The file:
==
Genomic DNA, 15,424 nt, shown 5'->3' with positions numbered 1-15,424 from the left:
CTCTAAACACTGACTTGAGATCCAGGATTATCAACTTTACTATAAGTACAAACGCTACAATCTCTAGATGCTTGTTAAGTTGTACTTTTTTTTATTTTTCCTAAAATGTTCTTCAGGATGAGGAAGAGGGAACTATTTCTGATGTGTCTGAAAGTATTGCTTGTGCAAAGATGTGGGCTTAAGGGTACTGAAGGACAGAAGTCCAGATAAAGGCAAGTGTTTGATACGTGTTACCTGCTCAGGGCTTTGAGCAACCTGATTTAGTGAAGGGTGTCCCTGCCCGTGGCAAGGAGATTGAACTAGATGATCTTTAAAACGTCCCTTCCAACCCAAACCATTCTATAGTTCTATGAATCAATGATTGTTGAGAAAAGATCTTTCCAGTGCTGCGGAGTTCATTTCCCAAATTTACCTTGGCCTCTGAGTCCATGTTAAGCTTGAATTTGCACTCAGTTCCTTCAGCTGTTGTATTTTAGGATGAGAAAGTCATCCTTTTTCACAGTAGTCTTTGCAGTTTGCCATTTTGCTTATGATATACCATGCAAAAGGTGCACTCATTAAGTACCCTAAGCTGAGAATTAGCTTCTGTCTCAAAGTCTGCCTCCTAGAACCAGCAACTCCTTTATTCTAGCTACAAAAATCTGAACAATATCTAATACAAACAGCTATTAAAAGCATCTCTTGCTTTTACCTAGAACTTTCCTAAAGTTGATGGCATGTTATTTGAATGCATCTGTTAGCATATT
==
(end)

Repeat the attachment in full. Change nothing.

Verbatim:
Genomic DNA, 15,424 nt, shown 5'->3' with positions numbered 1-15,424 from the left:
CTCTAAACACTGACTTGAGATCCAGGATTATCAACTTTACTATAAGTACAAACGCTACAATCTCTAGATGCTTGTTAAGTTGTACTTTTTTTTATTTTTCCTAAAATGTTCTTCAGGATGAGGAAGAGGGAACTATTTCTGATGTGTCTGAAAGTATTGCTTGTGCAAAGATGTGGGCTTAAGGGTACTGAAGGACAGAAGTCCAGATAAAGGCAAGTGTTTGATACGTGTTACCTGCTCAGGGCTTTGAGCAACCTGATTTAGTGAAGGGTGTCCCTGCCCGTGGCAAGGAGATTGAACTAGATGATCTTTAAAACGTCCCTTCCAACCCAAACCATTCTATAGTTCTATGAATCAATGATTGTTGAGAAAAGATCTTTCCAGTGCTGCGGAGTTCATTTCCCAAATTTACCTTGGCCTCTGAGTCCATGTTAAGCTTGAATTTGCACTCAGTTCCTTCAGCTGTTGTATTTTAGGATGAGAAAGTCATCCTTTTTCACAGTAGTCTTTGCAGTTTGCCATTTTGCTTATGATATACCATGCAAAAGGTGCACTCATTAAGTACCCTAAGCTGAGAATTAGCTTCTGTCTCAAAGTCTGCCTCCTAGAACCAGCAACTCCTTTATTCTAGCTACAAAAATCTGAACAATATCTAATACAAACAGCTATTAAAAGCATCTCTTGCTTTTACCTAGAACTTTCCTAAAGTTGATGGCATGTTATTTGAATGCATCTGTTAGCATATT